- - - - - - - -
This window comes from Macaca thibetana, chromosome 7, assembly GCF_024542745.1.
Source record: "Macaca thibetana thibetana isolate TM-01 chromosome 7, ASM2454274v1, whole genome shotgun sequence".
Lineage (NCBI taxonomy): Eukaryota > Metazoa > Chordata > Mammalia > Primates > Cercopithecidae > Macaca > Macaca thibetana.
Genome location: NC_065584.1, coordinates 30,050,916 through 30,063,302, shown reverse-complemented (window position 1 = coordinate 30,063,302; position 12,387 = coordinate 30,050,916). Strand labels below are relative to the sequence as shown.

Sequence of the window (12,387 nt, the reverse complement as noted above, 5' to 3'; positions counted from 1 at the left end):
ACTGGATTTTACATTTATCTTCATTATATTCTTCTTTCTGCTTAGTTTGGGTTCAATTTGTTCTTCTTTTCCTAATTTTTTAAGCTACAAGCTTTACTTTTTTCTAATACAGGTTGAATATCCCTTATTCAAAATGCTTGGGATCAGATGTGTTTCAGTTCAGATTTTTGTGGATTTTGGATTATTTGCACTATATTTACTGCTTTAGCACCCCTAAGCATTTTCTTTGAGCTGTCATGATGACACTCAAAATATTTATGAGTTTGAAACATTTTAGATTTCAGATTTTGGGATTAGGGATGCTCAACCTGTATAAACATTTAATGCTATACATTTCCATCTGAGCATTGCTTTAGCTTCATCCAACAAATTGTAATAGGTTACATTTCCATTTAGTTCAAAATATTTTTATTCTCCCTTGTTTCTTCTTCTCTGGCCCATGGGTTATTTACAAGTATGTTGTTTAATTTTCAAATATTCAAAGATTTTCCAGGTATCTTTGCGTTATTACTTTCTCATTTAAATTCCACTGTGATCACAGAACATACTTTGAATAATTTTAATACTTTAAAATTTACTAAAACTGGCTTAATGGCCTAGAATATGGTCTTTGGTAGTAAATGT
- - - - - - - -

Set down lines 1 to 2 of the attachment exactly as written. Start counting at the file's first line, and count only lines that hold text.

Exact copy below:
This window comes from Macaca thibetana, chromosome 7, assembly GCF_024542745.1.
Source record: "Macaca thibetana thibetana isolate TM-01 chromosome 7, ASM2454274v1, whole genome shotgun sequence".